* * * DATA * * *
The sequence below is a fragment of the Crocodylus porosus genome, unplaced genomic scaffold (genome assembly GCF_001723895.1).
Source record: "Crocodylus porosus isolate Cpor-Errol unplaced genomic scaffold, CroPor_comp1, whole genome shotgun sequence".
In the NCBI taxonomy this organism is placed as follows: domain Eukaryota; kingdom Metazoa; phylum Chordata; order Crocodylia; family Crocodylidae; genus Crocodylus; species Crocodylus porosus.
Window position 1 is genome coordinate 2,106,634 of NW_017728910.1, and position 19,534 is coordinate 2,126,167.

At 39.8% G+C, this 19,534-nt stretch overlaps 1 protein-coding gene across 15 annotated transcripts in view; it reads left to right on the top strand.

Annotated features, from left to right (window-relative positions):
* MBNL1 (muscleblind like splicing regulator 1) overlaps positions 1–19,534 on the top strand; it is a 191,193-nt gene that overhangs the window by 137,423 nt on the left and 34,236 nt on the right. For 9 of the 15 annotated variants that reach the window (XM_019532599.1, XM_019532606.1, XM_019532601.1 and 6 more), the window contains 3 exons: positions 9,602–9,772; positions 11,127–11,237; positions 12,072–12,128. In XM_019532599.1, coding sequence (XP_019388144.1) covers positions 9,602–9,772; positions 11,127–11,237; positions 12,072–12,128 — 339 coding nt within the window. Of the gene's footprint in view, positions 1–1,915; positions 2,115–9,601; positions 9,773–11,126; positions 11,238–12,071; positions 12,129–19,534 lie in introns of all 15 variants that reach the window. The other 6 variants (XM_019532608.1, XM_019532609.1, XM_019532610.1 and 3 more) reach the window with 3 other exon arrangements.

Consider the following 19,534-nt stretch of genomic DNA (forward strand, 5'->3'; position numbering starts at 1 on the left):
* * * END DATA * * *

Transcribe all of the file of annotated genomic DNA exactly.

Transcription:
The sequence below is a fragment of the Crocodylus porosus genome, unplaced genomic scaffold (genome assembly GCF_001723895.1).
Source record: "Crocodylus porosus isolate Cpor-Errol unplaced genomic scaffold, CroPor_comp1, whole genome shotgun sequence".
In the NCBI taxonomy this organism is placed as follows: domain Eukaryota; kingdom Metazoa; phylum Chordata; order Crocodylia; family Crocodylidae; genus Crocodylus; species Crocodylus porosus.
Window position 1 is genome coordinate 2,106,634 of NW_017728910.1, and position 19,534 is coordinate 2,126,167.

At 39.8% G+C, this 19,534-nt stretch overlaps 1 protein-coding gene across 15 annotated transcripts in view; it reads left to right on the top strand.

Annotated features, from left to right (window-relative positions):
* MBNL1 (muscleblind like splicing regulator 1) overlaps positions 1–19,534 on the top strand; it is a 191,193-nt gene that overhangs the window by 137,423 nt on the left and 34,236 nt on the right. For 9 of the 15 annotated variants that reach the window (XM_019532599.1, XM_019532606.1, XM_019532601.1 and 6 more), the window contains 3 exons: positions 9,602–9,772; positions 11,127–11,237; positions 12,072–12,128. In XM_019532599.1, coding sequence (XP_019388144.1) covers positions 9,602–9,772; positions 11,127–11,237; positions 12,072–12,128 — 339 coding nt within the window. Of the gene's footprint in view, positions 1–1,915; positions 2,115–9,601; positions 9,773–11,126; positions 11,238–12,071; positions 12,129–19,534 lie in introns of all 15 variants that reach the window. The other 6 variants (XM_019532608.1, XM_019532609.1, XM_019532610.1 and 3 more) reach the window with 3 other exon arrangements.

Consider the following 19,534-nt stretch of genomic DNA (forward strand, 5'->3'; position numbering starts at 1 on the left):